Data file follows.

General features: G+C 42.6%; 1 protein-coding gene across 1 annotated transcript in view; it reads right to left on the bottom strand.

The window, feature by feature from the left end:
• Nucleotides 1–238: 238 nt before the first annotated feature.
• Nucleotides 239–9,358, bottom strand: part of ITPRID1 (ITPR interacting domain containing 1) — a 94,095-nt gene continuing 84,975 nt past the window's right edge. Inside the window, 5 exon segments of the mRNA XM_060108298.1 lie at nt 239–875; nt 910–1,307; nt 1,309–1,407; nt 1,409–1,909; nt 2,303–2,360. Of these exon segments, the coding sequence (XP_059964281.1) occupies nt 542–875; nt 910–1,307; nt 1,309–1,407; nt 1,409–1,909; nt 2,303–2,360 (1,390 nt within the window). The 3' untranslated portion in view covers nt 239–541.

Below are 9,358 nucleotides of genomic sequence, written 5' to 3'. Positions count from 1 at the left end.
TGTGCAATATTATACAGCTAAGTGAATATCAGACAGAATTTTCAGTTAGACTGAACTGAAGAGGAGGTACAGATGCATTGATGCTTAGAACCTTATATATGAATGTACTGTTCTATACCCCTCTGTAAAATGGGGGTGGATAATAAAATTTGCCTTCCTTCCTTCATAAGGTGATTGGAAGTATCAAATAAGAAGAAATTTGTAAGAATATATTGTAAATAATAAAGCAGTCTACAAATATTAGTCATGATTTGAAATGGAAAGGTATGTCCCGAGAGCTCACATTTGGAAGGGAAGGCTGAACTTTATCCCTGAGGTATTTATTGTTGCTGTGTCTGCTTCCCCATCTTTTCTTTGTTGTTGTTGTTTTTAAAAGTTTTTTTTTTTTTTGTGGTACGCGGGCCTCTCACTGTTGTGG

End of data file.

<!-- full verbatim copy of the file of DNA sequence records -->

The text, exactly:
General features: G+C 42.6%; 1 protein-coding gene across 1 annotated transcript in view; it reads right to left on the bottom strand.

The window, feature by feature from the left end:
• Nucleotides 1–238: 238 nt before the first annotated feature.
• Nucleotides 239–9,358, bottom strand: part of ITPRID1 (ITPR interacting domain containing 1) — a 94,095-nt gene continuing 84,975 nt past the window's right edge. Inside the window, 5 exon segments of the mRNA XM_060108298.1 lie at nt 239–875; nt 910–1,307; nt 1,309–1,407; nt 1,409–1,909; nt 2,303–2,360. Of these exon segments, the coding sequence (XP_059964281.1) occupies nt 542–875; nt 910–1,307; nt 1,309–1,407; nt 1,409–1,909; nt 2,303–2,360 (1,390 nt within the window). The 3' untranslated portion in view covers nt 239–541.

Below are 9,358 nucleotides of genomic sequence, written 5' to 3'. Positions count from 1 at the left end.
TGTGCAATATTATACAGCTAAGTGAATATCAGACAGAATTTTCAGTTAGACTGAACTGAAGAGGAGGTACAGATGCATTGATGCTTAGAACCTTATATATGAATGTACTGTTCTATACCCCTCTGTAAAATGGGGGTGGATAATAAAATTTGCCTTCCTTCCTTCATAAGGTGATTGGAAGTATCAAATAAGAAGAAATTTGTAAGAATATATTGTAAATAATAAAGCAGTCTACAAATATTAGTCATGATTTGAAATGGAAAGGTATGTCCCGAGAGCTCACATTTGGAAGGGAAGGCTGAACTTTATCCCTGAGGTATTTATTGTTGCTGTGTCTGCTTCCCCATCTTTTCTTTGTTGTTGTTGTTTTTAAAAGTTTTTTTTTTTTTTGTGGTACGCGGGCCTCTCACTGTTGTGG